7 Tours of Japan You Need to Take
Planning a trip to Japan can be overwhelming. There’s so much to see and do, from Tokyo’s glitzy Shinjuku neighborhood to Kyoto’s historic Gion. To get a crash course in the country, opt for these themed Japan tours — be it an eating marathon (think sushi, soba, and sake galore) or a scenic hike around the country’s mountains and coastlines.
Chelsea is Brooklyn-based travel writer, editor, and photographer. When not home eating her way through NYC, she's gallivanting across the globe, sailing the coast of Croatia or hiking the peaks of Peru. Her superpowers include booking flight deals and sleeping in small plane seats.
Hike the Kumano Kodo and Nakasendo, REI
Although Japan has some of the glitziest, most futuristic cities in the world, the country is also home to some stunning scenery. Check it out for yourself on REI’s brand-new 11-day hike. Starting in Kyoto, you’ll pass by misty forests, thundering waterfalls, and shrines along the Kumano Kodo—a famous pilgrimage path that stretches across Kii Hantō, the largest peninsula of Japan. From there, it’s off to the Nakasendo trail, an ancient trading route that winds through charming post towns in the Central Alps. Along the way, you’ll stay at traditional ryokans with onsen mineral baths to soothe your weary muscles. The journey ends in Tokyo, with a tour of the capital’s Edo period architecture.
Japan Real Food Adventure, Intrepid Travel
One of the best parts about Japan is its cuisine. Feast your face off on Intrepid Travel’s 12-day food tour through Tokyo, Takayama, Kanazawa, Osaka, and Kyoto. In addition to ramen and sushi, you'll have a chance to try traditional Japanese delicacies like takoyaki (Osaka octopus balls) and yakitori (sizzling chicken skewers). Other highlights include a soba noodle-making class, a tour of Tokyo’s famous Tsukiji Fish Market, a home-cooked obanzai dinner in Kyoto, and a traditional shōjin ryōri (vegetarian Buddhist meal) at a remote mountain monastery. By the end of the trip, you're sure to have mastered all the chopstick skills.
Japan Bike Tour, DuVine Cycling + Adventure Co.
Interested in seeing the country on two wheels? DuVine Cycling + Adventure Co. just debuted a Japan cycling trip—its first tour in Asia—starting in September. The week-long journey will take you by tea fields, cobalt lakes, and bamboo groves around Kyoto, Nara, and Koyasan. Pedal past the Uji River, Tōdai-ji (one of the most iconic Buddhist temples in Nara), and Mount Yoshino, where you’ll climb cedar-shaded switchbacks, soak in outdoor onsens, and explore the limestone caves in Tenkawa. One of the most memorable stops is in Koyasan, where you’ll stay in a shukubo—a monastic ryokan on top of the holiest peak in Japan.
Art of Japan, Artisans of Leisure
Culture vultures will love the Artisans of Leisure tour of Japan’s historic craft scene. In Tokyo, there’s the Mori Art Museum, Edo-Tokyo Museum, and the Mingeikan (Japan Folk Crafts Museum). In Kanazawa, you’ll visit the Ishikawa Museum of Traditional Products and Crafts as well as pottery kilns. In Yamanaka Onsen, you’ll relax in hot-spring resorts and meet with artisans who specialize in washi paper designs. Naoshima is a highlight: the Seto Inland Sea island is a contemporary art destination featuring Tadao Ando–designed buildings, site-specific sculptures by Yayoi Kusama, and the mountaintop Chichu Art Museum (where you can see works by Claude Monet and James Turrell). Along the way, you'll be able to take private classes to learn calligraphy, ikebana (flower arranging), indigo dyeing, or manga drawing. We suggest opting for the visit to a master swordsmith to learn the centuries-old art of making a nihontō.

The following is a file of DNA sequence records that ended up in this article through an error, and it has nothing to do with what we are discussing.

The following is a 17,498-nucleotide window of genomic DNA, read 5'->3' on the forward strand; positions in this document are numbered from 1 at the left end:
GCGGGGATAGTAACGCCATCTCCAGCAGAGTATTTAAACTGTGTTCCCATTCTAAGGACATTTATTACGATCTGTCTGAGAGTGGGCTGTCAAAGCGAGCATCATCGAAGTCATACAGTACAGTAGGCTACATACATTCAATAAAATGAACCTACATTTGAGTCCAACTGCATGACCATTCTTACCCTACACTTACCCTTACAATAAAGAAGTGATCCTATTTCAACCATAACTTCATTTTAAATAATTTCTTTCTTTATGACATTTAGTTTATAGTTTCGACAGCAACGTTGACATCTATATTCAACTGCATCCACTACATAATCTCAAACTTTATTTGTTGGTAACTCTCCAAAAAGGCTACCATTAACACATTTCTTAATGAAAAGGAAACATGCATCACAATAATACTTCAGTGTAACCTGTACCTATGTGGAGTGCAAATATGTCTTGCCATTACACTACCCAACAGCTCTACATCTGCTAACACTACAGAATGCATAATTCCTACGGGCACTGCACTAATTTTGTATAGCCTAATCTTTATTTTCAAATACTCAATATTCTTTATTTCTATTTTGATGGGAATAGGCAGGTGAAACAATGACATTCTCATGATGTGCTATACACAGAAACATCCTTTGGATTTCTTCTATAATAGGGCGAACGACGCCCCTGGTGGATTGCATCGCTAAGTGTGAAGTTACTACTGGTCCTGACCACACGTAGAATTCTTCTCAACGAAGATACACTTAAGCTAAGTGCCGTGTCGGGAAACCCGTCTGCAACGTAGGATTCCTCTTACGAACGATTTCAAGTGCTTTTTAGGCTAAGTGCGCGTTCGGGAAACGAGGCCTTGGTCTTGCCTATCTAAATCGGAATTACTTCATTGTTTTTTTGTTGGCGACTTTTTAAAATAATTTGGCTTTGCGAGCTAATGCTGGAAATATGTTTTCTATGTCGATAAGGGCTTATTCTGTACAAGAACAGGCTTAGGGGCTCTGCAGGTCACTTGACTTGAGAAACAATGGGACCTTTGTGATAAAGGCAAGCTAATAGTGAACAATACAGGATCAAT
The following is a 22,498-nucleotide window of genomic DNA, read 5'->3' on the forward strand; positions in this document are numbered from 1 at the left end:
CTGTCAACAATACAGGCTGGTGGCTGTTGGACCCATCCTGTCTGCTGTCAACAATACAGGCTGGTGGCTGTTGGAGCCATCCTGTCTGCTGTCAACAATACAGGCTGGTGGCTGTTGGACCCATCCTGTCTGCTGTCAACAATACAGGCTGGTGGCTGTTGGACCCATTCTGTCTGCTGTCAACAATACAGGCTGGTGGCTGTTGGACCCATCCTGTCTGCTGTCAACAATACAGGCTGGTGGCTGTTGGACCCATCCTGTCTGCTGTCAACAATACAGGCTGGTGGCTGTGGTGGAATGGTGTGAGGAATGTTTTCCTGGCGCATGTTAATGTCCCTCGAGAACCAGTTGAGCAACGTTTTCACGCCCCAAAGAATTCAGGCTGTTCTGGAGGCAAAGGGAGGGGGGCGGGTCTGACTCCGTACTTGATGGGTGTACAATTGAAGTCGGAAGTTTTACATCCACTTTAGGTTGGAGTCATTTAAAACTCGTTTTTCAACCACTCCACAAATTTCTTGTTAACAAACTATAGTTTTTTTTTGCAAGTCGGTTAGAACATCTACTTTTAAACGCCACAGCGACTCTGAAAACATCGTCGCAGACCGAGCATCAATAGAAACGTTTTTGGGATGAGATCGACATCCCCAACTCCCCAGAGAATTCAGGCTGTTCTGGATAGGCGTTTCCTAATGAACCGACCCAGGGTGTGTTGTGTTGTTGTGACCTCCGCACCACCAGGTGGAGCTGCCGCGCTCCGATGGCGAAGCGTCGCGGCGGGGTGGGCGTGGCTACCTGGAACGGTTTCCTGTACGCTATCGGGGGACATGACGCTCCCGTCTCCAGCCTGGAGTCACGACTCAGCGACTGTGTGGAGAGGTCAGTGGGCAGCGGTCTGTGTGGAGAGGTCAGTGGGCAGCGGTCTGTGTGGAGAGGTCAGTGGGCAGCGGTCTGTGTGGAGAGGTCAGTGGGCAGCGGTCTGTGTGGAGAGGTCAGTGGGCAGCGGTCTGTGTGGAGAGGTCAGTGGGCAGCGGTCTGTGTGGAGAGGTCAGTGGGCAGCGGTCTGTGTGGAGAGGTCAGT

RELATED: The JS Guide to Japanese Style
Japan Winter Discovery, Insider Journeys
Although winter may not sound like the best time to explore Japan, it’s actually the peak season in Hokkaido, the nation's northernmost island. Insider Journeys hosts a two-week escorted Japan tour to see the snow sculptures in Sapporo, explore wasabi farms, hike to a frozen canyon, stay in a castle town in the Japanese Alps, and ride an icebreaker ship in the Okhotsk Sea. Nature photographers should bring their best cameras to snap pictures of rare tancho cranes and macaque snow monkeys, who like to bathe in the local hot springs. You also won’t go thirsty: sake breweries, beer museums, and tea tours are included in the itinerary.
Sake Brewery, Sake Tours
Sake Tours' hands-on excursions—available in Akita, Kochi, Kyushu, and Niigata—will let you meet the masters, visit breweries, and see how Japan's most famous rice wine is made. The tours aren't just about drinking, however: you’ll also learn about Japan’s culinary culture through a soba class, a ramen crawl, a fugu (blowfish) barbecue, and a visit to an artisanal salt maker in the seaside town of Itoshima. The Kyushu tour even brings you to an art studio in Karatsu (a famous pottery region), where you can buy intricate ceramic and glass sake sets as a souvenir.
RELATED: 6 Must-Visit Hidden Gems in Japan
Island Hopping, Inside Japan Tours
If you’re more of a beach seeker than a city slicker, head south to Okinawa. From here, you can island-hop via Inside Japan Tours to some of the smaller subtropical inlets in the Yaeyama archipelago. Picture white-sand beaches, crystal-clear water, and fresh sashimi all day long. You’ll snorkel or scuba dive around the coral reefs on Ishigaki, get a water buffalo carriage ride on Taketomi, kayak through mangroves, hike up rainforest waterfalls on Iriomote, and see migrating humpback whales on Tokashiki.
White Jacket to Wear in Asia
Going to Asia Trench Coat
- Stylist Kate Brien’s Tokyo + Kyoto Photo Diary
- The 9 Best Hotels in Tokyo
- What to Pack for Japan: 14 Essential Items
All products are independently selected by our writers and editors. If you buy something through our links, Jetsetter may earn an affiliate commission.